Why Something

Rather than nothing?  

Why Something

Rather than nothing?  

 
 

Answering the biggest question of all:  Why is there something rather than nothing? 

Occam's razor and the law of parsimony: "entities should not be multiplied without necessity" or more simply put, "the simplest explanation is usually the right one."  


"Science Will Never Explain Why There's Something Rather Than Nothing"

 By 


 
 Why is there something rather than nothing... "the nothing made it."


The universal story of our origin, the Big Bang  postulates that 13.7 billion years ago the universe emerged from a singularity, a point of infinite density and gravity. Before this event, space and time did not exist (meaning the Big Bang took place at no place and at no time).

 I'll give it to 'em, that is simple, simple-minded.  After a reasonable scientific explanation of a point of singularity with an infinite density and gravity, please explain where in science that concept came from. And if it took place when there was no time, and no place, then there would be no space to contain the singularity. 

No disrespect to Werner Heisenberg's work on his uncertainty principle, but the statement of something coming from nothing, which works well in theology where the causal effect is an omniscient, omnipotent God and irreducibly complex systems are a snap to produce; becomes an irreducibly complex problem in physics with their empty little toolbox.

If Rationality Rules Then Why Is Teleology The Dirtiest Word At PNAS? 


Teleology is defined as the reason, explanation for something existing, as the end, the purpose, the designer's functional goal, like the shape and structure of the wings of a bird for flight.

Extrinsic is defined as a function of causal use. The purpose imposed from outside by say a human's use of a corn cob. The use is not part of the essential nature of the corn cob, but comes from the human's use of it.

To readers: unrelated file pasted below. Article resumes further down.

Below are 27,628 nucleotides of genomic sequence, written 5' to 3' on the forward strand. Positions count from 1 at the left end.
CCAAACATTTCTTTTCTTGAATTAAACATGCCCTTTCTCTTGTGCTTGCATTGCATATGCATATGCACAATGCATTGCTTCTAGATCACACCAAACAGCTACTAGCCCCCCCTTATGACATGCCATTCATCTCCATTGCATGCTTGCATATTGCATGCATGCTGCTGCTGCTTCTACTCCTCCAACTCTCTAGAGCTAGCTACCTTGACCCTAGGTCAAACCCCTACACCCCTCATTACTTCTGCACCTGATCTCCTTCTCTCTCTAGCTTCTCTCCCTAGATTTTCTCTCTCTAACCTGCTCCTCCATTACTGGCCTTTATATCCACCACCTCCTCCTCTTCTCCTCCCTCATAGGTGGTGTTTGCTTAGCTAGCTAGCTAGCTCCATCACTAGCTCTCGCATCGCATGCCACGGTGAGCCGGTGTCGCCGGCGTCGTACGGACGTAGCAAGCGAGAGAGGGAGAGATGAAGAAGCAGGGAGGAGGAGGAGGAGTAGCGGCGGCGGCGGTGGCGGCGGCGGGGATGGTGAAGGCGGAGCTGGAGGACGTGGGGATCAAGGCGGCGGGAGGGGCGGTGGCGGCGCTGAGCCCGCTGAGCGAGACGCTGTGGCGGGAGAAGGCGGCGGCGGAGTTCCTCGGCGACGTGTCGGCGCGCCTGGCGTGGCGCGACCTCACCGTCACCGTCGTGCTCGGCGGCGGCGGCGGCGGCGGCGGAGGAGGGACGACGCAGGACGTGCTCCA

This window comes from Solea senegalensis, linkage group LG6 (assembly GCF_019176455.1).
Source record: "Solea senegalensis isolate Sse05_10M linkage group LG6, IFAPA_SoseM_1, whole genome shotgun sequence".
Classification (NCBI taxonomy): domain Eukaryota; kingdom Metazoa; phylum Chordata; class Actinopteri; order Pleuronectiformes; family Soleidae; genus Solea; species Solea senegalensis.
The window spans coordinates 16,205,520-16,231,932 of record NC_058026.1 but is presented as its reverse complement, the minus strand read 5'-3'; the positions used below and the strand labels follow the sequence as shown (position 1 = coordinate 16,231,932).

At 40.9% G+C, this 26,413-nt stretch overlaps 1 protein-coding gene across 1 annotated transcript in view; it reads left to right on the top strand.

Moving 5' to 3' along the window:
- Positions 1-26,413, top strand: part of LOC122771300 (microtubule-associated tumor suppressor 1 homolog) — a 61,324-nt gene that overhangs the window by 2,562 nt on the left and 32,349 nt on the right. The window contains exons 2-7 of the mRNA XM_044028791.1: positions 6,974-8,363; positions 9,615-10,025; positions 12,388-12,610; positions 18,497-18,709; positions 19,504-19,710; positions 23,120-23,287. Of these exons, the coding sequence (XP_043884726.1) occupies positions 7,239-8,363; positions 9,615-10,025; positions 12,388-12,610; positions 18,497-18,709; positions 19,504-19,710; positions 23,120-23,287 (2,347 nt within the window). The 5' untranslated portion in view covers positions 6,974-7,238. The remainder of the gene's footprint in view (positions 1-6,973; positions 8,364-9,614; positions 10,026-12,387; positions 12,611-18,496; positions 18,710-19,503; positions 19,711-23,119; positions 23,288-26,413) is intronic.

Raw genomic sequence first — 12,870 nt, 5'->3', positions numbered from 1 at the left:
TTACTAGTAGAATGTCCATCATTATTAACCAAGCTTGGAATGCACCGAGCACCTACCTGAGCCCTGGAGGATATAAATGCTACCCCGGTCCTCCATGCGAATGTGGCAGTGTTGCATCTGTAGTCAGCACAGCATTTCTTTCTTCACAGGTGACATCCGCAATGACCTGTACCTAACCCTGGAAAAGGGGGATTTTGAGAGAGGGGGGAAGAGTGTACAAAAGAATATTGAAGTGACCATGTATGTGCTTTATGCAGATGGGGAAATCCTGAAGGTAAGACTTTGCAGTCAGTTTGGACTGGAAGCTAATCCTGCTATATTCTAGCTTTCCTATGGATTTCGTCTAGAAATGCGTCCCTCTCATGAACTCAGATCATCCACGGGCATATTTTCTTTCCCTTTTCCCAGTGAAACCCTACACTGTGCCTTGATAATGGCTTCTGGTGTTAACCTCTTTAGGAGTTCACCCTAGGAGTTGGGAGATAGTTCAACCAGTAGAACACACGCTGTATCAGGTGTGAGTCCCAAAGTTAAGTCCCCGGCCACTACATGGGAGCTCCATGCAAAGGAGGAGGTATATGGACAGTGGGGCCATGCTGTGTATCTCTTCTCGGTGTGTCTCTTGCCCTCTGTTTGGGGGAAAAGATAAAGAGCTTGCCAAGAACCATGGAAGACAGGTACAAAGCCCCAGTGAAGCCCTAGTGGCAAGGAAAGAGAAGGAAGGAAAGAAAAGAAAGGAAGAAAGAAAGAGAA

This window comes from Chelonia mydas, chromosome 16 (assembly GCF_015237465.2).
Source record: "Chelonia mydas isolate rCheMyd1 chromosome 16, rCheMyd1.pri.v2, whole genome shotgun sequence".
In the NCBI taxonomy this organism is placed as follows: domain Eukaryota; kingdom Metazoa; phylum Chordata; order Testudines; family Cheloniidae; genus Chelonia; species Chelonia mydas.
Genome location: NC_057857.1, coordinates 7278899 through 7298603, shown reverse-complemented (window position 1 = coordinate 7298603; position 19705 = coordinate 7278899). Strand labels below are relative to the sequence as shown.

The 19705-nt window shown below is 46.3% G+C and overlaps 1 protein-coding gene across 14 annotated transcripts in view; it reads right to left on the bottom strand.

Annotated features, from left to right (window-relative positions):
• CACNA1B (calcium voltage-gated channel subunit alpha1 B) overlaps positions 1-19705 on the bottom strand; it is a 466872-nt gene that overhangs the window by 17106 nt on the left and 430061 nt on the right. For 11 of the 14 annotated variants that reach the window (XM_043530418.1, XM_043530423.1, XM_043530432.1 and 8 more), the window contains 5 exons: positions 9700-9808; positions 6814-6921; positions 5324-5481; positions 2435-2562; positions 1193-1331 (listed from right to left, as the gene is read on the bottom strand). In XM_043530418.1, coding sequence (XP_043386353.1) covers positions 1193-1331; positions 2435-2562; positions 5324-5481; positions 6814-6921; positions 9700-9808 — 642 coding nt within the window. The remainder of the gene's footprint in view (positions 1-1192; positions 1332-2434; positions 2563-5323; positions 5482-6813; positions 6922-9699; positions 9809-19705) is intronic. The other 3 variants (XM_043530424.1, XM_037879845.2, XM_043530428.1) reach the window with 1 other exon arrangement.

Why Is Intelligent Design Theory Anathema to pnas?


The short answer: because it's embarrassing for evolutionary proponents to try to argue against design, which implies creative insight and forethought (intelligence) as in the perfect curvature of a seagull's wing, the ingenious design of their light weight structurally perfect hollow bones, the brilliant design of their respiratory system for sustained flight, all point to 
aeronautical engineering, not chance.

Corn cobs can serve a functional purpose they were not designed for. Toilet paper on the other hand was designed to serve that purpose and can help removing a speck from your eye. The difference between something that's designed for a specific purpose as opposed to something that is forced into a functional use is obvious.

At the heart of this argument is Intelligence, which evolutionists cannot match with their random chance processes no matter how cleverly they may try to repackage them.

What should be an absolute confirmation of the existence of a Creator becomes an unsolvable issue reduced to the level of absurdity with multiverses (multiple universes).      

Physicists today, laboring under constraining contractual agreements have had to let go of the conventional definition of reality to retain their position. Yet, they still try to convince the scientific community and general public that they understand quantum physics. Consensus: No one understands quantum physics. No one.

From my fledgling understanding, am I saying they are wrong? No, and yes. I am impressed with their ability to get arguments airborne, but, their landings are a downright disaster.

Scientists today in this field are dying the death of a thousand qualifications from the PNAS that scientists of earlier generations were not under. They have matter, energy, time, space and some laws of physics to solve the most complex questions ever known to mankind.

Intelligence and some other considerations are outside their toolbox. In other words, they are to solve these complex problems by the few known natural processes alone. They actually do a rather brilliant job trying to explain the impossible without a rational causality.

Teleology in Intelligent Design is their third rail.

Bless their hearts, this 2.5% of the scientific community has an option, work within the PNAS constraints or not be gainfully employed. Other areas of science work to make the world a better place by producing beneficial things without the contrived limitations placed upon the theoretical physicist. My condolences. 

Then there's always those in theology who want to try and explain away special creation one way or another.  Here's Wayne Grudem at Biola on that issue.

GOD AND PHYSICS


“Quantum theory yields much, but it hardly brings us close to the Old One’s secrets.
I, in any case, am convinced He does not play dice with the universe.”  

Einstein in a letter to Max Born in 1926